Saturday, September 05, 2015


THE KRAYS: KILL ORDER is a lo-fi but insightful and balanced documentary fronted by Bernard O'Mahoney, who was a Kray associate.  His presentation style may be stilted - he sounds like he's reading off a script as he awkwardly faces the camera - but you can't fault the access he has to the Krays associates and the way in which he inter-cuts differing views of controversial events.

The documentary takes a linear approach. It tells us about the twins growing up in East London, their vicious energy channelled into boxing.  Dodging the law and national service, making a name for themselves as running protection, the moving onto more general villainy. Intimidating Peter Rachman, getting a West End club, going inside, and the dangerous psychosis that undermined their criminal enterprise.  There's Ronnie's homosexual affair with a Lord and his deep paranoid schizophrenia.  There's Reggie's marriage to the tragic Frances Shea and accusations of who may have murdered her. And finally, the murders.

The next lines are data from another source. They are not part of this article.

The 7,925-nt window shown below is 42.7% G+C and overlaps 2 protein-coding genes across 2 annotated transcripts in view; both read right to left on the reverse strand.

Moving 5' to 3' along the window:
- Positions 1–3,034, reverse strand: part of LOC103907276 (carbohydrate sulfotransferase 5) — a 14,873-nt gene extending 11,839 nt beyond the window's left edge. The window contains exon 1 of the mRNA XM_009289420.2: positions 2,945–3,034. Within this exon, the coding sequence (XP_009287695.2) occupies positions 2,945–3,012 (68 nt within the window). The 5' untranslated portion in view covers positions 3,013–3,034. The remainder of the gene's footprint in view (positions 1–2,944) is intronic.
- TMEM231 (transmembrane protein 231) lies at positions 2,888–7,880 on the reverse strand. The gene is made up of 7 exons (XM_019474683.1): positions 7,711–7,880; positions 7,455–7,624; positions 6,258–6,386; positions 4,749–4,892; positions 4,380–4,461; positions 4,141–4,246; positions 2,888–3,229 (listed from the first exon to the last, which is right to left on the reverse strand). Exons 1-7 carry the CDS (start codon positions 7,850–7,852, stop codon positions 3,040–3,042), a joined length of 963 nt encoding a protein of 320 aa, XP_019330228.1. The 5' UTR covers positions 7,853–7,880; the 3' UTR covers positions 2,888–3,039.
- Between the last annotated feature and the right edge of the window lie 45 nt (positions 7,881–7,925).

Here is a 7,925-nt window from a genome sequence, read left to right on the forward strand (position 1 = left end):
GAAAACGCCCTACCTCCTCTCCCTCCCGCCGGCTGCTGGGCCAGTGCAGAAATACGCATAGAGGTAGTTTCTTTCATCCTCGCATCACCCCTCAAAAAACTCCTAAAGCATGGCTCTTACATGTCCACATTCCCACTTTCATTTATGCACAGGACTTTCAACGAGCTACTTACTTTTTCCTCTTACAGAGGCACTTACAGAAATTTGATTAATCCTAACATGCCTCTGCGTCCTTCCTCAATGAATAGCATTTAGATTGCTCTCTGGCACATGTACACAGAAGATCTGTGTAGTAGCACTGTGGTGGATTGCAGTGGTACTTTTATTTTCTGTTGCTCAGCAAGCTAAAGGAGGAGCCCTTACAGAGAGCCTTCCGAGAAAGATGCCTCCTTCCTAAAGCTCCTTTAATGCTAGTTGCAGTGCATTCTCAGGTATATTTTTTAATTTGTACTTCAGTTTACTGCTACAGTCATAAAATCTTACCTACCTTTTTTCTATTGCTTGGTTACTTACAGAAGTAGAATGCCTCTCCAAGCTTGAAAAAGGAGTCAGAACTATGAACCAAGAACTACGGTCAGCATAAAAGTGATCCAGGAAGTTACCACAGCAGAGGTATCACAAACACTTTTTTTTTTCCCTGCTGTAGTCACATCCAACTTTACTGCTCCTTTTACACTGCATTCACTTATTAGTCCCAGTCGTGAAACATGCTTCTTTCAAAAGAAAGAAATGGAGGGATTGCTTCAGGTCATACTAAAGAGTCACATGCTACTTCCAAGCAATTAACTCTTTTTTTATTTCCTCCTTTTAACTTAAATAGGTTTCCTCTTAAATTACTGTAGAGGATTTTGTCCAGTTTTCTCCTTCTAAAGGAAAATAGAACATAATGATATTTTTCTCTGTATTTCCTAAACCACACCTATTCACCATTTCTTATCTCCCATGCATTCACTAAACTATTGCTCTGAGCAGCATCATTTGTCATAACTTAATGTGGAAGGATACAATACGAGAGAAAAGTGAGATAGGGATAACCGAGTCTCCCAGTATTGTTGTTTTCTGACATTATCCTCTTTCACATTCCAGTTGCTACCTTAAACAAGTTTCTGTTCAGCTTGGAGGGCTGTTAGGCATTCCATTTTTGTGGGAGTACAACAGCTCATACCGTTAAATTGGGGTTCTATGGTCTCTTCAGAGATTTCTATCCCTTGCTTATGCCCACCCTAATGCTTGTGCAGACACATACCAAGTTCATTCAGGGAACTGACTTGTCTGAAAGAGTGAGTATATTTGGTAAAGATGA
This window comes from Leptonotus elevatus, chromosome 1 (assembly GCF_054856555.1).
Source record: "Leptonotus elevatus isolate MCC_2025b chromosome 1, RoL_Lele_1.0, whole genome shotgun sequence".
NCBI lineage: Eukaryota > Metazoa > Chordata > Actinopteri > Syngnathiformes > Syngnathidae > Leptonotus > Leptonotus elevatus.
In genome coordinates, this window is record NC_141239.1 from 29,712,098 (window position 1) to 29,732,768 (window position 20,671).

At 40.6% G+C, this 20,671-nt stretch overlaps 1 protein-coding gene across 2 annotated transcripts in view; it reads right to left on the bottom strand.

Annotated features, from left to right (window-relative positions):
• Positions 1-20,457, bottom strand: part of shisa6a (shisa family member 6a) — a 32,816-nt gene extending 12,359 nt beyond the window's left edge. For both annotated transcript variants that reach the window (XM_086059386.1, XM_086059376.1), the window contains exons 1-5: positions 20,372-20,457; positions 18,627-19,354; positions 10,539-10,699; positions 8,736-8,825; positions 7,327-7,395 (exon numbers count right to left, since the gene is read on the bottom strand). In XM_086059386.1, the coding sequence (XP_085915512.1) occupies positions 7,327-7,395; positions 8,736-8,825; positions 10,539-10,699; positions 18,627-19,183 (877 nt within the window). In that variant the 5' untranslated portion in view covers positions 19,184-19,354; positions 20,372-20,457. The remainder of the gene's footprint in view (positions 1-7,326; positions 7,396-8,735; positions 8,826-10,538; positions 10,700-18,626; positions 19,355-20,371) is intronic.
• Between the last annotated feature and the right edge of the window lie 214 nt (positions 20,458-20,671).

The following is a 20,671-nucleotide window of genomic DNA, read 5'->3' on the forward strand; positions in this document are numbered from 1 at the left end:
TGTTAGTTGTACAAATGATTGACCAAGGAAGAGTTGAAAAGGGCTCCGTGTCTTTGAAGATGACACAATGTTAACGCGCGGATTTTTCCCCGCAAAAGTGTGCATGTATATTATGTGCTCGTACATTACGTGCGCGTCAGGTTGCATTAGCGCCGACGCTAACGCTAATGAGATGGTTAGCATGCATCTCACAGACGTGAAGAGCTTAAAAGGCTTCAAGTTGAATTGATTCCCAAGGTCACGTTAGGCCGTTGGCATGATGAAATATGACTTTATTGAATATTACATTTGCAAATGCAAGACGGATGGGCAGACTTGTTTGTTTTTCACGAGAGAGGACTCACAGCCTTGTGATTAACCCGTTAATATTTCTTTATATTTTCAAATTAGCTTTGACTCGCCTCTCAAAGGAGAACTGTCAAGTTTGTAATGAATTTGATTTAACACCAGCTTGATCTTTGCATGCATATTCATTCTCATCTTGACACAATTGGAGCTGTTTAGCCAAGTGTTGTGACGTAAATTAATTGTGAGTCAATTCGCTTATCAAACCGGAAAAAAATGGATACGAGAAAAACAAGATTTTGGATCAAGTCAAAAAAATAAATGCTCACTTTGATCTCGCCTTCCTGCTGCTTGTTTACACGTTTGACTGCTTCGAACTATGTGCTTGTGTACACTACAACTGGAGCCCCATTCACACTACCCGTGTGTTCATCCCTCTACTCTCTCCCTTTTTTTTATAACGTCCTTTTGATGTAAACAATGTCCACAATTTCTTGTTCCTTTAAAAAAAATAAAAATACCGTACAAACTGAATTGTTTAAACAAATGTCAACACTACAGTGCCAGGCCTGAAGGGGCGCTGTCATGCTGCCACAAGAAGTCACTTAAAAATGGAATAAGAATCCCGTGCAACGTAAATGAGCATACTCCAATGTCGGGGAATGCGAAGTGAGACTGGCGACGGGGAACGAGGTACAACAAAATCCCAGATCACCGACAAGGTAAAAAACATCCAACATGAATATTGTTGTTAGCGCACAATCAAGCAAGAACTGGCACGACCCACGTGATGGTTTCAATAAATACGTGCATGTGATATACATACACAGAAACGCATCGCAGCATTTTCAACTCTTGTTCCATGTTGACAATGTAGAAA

A good example of the approach of the film is to the suicide of Reggie's wife.  We get glamour girl Maureen Flanagan defending Ronnie of charges of murdering Francis, because he would never had betrayed his brother like that. Than self-appointed Kray consigliere Toby Von Judge accusing Violet Kray of having killed Frances.  O'Mahoney is well aware of the legends and myths surrounding the Krays - and of their own role in creating them.  He knows he can't answer what really happened. But in showing the various reactions  - thinking the worst and most twisted - thinking the best - he can show the impact that the Krays have had on popular culture.  The staunch defenders of the East End lads who loved their mother, to those willing to thing of them as sexual deviants and serial killers. It's all there. And like I said, even if Kray aficionados don't learn anything new in this documentary, the new interviews are certainly worth watching.

THE KRAYS: KILL ORDER has a running time of 88  minutes and is available on demand this weekend and on DVD on September 16th. It is rated 15 for strong language and references to violence.

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